At this point I realized that I’m confused by the titles of the series. Annabelle was summer, so she can have a just born baby in spring. But Lillian was autumn, so she can’t physically have a healthy baby in spring – there’s only six months between the two. So I’ll choose to ignore the titles since I was mostly ignoring the timeline anyway. It’s just one of those things that bothers me if I think about it.
I empathize with Daisy, who is the Wallflower I’m probably most like. She enjoys reading fiction and is not grounded in reality sometimes. She’s the least practical of the Wallflowers and wants romance, rather than an arrangement with a business associate of her father. However, she is pleasantly surprised when she becomes reacquainted with Matthew.
Matthew has grown up and filled out. (Though he’s secretly still a total dork, since he’s been in love with Daisy for as long as he’s known her.) Though Daisy realizes she’s not all that adverse to marrying him, he doesn’t want to marry her due to the secrets of his past. And even if he does clear up the troubles from his past, Lillian doesn’t approve of the match. She’s hormonal, protective, and holds a grudge.
Reading about Matthew and Daisy falling in love and then working to be able to marry is fun, though Scandal in Spring is not as dramatic as Devil in Winter. Matthew balances Daisy well, as many of the characters note. It’s a strong finish to the tales of the Wallflowers, as all four previously unmarriageable ladies end up with love matches.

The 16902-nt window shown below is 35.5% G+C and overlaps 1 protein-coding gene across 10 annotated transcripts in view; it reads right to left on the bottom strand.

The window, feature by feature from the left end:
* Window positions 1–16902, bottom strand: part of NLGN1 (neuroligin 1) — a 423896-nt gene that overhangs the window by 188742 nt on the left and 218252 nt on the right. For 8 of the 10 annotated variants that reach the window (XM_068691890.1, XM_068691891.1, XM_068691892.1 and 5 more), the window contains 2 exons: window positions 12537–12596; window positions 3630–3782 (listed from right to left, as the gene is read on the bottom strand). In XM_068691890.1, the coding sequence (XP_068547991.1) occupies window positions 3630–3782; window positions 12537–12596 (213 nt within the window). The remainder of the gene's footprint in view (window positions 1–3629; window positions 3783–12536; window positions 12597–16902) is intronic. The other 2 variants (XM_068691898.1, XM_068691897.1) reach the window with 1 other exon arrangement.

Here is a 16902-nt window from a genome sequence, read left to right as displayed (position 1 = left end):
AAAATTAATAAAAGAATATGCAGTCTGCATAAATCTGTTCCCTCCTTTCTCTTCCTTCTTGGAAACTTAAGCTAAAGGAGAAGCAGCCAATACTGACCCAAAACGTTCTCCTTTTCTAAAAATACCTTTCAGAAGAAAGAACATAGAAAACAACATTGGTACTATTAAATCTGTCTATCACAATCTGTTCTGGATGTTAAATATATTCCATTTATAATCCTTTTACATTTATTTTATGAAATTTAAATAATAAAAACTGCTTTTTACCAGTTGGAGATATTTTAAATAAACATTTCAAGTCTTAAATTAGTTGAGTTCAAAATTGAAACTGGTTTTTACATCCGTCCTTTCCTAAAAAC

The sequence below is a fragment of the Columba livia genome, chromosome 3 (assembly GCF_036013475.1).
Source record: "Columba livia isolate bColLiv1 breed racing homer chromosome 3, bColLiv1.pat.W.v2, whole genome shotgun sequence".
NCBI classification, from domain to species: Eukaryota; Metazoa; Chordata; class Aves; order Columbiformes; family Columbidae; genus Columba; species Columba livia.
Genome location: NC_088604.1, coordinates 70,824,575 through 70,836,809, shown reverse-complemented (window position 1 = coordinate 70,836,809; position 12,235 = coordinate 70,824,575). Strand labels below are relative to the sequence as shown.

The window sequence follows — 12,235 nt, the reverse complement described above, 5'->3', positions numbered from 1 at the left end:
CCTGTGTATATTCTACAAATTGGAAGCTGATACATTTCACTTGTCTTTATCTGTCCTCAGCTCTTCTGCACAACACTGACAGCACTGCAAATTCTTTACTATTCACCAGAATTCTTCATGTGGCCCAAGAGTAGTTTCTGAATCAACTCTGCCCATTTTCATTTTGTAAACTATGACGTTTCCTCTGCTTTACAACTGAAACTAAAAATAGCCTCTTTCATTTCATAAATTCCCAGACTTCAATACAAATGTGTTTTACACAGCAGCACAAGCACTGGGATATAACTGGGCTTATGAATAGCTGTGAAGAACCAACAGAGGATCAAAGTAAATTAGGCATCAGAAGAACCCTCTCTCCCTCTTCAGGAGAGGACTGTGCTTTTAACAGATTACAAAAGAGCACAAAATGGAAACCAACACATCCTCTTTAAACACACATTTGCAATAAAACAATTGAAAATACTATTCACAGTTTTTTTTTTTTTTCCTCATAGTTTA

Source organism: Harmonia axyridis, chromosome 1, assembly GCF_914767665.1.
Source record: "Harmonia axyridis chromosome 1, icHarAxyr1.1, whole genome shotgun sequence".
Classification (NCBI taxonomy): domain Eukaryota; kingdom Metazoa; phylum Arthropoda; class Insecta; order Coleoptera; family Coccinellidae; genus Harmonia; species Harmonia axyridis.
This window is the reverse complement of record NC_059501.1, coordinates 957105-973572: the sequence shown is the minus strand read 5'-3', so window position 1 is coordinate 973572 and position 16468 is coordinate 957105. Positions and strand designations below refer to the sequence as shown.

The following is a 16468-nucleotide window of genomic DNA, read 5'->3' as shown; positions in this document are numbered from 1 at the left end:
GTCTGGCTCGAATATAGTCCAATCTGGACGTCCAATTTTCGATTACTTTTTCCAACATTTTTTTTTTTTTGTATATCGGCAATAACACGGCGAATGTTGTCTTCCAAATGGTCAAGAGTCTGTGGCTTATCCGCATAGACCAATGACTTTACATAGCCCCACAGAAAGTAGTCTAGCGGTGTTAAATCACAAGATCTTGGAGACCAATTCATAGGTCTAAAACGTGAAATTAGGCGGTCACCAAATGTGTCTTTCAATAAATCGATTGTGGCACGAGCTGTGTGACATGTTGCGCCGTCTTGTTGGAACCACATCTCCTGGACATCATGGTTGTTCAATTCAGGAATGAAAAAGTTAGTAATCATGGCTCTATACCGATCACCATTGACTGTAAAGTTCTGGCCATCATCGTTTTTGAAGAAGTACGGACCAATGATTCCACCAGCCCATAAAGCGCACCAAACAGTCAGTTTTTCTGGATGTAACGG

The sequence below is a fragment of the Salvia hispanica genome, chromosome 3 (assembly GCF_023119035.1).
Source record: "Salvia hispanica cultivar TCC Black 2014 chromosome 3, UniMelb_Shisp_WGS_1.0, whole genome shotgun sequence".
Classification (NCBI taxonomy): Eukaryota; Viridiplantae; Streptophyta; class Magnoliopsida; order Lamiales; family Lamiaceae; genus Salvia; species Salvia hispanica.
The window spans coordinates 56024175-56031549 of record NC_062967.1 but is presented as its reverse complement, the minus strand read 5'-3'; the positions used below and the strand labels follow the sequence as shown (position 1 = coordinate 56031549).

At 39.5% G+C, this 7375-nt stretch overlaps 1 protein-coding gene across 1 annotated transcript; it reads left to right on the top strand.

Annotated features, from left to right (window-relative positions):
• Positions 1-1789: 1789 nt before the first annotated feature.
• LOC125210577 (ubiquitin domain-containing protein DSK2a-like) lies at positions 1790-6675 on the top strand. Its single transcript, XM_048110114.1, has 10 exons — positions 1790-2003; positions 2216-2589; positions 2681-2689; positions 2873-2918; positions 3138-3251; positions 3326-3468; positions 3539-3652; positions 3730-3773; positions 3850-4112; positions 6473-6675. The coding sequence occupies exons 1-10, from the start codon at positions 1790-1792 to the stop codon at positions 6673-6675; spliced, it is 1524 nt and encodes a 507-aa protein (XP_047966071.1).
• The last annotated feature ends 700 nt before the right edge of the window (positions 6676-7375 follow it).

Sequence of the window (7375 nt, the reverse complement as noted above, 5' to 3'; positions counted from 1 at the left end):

After spending three London seasons searching for a husband, Daisy Bowman’s father has told her in no uncertain terms that she must find a husband. Now. And if Daisy can’t snare an appropriate suitor, she will marry the man he chooses—the ruthless and aloof Matthew Swift.
Daisy is horrified. A Bowman never admits defeat, and she decides to do whatever it takes to marry someone . . . anyone . . . other than Matthew. But she doesn’t count on Matthew’s unexpected charm . . . or the blazing sensuality that soon flares beyond both their control. And Daisy discovers that the man she has always hated just might turn out to be the man of her dreams.
But right at the moment of sweet surrender, a scandalous secret is uncovered . . . one that could destroy both Matthew and a love more passionate and irresistible than Daisy’s wildest fantasies.
Read an excerpt here.
I’m glad I gave Lisa Kleypas a chance. The Wallflowers series is composed of four solid historical romances that showcase a nice variety of heroes and heroines. I love the friendship the heroines form as well as the one that already exists among Simon, Westcliff, and St. Vincent. This series also made me want to find copies of Kleypas’s contemporaries.
Overall grade: B+